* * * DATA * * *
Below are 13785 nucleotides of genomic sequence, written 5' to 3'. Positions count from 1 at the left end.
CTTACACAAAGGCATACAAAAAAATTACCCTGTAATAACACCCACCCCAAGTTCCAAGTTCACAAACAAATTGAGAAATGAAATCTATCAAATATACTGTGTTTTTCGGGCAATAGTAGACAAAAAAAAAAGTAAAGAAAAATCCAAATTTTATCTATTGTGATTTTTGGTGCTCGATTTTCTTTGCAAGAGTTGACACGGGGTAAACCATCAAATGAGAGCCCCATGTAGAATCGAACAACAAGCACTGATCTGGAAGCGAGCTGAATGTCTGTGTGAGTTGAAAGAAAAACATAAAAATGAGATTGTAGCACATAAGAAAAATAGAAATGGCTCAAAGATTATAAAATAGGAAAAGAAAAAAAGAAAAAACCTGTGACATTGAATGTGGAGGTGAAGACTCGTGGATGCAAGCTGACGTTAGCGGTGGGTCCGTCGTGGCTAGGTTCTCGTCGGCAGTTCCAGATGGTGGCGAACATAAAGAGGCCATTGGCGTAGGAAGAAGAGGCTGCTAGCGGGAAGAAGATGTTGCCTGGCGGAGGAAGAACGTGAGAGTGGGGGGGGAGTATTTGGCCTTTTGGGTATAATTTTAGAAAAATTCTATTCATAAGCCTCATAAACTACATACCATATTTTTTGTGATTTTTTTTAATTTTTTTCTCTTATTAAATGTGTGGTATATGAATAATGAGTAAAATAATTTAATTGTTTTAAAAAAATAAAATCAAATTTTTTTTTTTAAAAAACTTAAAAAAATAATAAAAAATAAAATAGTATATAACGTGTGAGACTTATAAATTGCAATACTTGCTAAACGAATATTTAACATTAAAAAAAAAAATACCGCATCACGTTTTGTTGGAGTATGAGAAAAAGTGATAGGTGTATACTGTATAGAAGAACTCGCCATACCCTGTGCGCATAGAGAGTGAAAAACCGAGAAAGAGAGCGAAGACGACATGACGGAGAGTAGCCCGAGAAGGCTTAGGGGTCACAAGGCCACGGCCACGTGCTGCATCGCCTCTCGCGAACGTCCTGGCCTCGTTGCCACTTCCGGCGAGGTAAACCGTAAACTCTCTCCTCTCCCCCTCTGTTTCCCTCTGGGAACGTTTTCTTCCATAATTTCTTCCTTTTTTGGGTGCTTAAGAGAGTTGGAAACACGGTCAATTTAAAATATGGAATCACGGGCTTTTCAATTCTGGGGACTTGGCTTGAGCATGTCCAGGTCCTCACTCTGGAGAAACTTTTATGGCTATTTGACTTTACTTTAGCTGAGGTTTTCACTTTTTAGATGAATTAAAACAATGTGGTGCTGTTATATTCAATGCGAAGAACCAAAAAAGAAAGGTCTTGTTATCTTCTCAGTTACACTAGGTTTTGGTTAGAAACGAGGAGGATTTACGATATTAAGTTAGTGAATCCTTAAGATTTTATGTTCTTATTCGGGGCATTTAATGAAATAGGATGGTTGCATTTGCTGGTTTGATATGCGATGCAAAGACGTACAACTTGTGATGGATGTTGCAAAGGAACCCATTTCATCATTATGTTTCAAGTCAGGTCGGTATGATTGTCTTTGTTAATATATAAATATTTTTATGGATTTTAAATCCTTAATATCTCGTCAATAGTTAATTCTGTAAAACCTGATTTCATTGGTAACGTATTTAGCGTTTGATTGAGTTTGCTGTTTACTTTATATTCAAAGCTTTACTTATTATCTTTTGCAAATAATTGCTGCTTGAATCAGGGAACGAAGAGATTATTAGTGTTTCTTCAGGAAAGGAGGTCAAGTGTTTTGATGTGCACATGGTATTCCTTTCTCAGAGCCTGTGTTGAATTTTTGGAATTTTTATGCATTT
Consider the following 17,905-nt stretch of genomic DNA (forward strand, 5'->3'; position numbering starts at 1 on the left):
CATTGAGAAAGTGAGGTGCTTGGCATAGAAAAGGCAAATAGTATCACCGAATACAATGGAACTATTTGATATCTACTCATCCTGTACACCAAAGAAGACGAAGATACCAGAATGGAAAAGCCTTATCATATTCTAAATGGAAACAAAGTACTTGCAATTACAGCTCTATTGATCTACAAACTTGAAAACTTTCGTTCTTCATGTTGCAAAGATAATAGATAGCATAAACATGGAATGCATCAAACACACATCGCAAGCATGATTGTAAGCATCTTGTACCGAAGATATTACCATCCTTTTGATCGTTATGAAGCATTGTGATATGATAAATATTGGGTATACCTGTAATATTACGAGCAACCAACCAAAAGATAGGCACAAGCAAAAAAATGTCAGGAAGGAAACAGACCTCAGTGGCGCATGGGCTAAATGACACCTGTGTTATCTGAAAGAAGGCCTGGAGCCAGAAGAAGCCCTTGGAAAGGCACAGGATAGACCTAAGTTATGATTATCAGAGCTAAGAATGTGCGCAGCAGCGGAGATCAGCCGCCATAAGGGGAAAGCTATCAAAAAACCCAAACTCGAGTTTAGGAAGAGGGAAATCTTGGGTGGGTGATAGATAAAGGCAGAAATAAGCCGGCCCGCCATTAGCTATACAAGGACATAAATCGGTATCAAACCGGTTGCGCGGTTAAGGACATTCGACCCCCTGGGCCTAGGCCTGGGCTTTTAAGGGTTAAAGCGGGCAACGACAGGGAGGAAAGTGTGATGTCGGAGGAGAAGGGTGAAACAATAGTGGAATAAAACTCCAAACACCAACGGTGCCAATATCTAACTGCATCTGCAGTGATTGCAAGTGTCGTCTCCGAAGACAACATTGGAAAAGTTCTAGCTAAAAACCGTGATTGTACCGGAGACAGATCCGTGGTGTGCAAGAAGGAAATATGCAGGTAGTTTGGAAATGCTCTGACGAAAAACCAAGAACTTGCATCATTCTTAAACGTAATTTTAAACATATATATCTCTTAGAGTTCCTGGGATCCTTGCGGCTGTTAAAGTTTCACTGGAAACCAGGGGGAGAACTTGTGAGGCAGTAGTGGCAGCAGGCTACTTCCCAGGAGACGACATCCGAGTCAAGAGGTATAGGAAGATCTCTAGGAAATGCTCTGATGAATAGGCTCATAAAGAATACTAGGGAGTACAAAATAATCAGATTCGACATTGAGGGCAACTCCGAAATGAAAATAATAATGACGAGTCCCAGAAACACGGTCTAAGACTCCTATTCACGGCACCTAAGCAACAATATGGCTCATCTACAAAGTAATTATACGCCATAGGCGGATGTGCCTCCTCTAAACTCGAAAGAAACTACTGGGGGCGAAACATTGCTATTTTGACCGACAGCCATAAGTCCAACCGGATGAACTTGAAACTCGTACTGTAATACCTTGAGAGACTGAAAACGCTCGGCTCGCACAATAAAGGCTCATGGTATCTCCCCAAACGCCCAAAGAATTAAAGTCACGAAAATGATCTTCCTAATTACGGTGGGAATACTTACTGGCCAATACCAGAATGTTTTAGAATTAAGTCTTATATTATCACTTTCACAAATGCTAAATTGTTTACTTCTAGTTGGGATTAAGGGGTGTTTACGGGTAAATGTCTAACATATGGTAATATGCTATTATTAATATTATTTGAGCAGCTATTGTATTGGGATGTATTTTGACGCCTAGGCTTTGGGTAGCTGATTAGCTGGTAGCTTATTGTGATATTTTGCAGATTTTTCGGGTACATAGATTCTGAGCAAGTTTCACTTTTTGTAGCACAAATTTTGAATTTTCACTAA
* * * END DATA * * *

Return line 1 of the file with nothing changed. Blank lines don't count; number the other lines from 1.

Below are 13785 nucleotides of genomic sequence, written 5' to 3'. Positions count from 1 at the left end.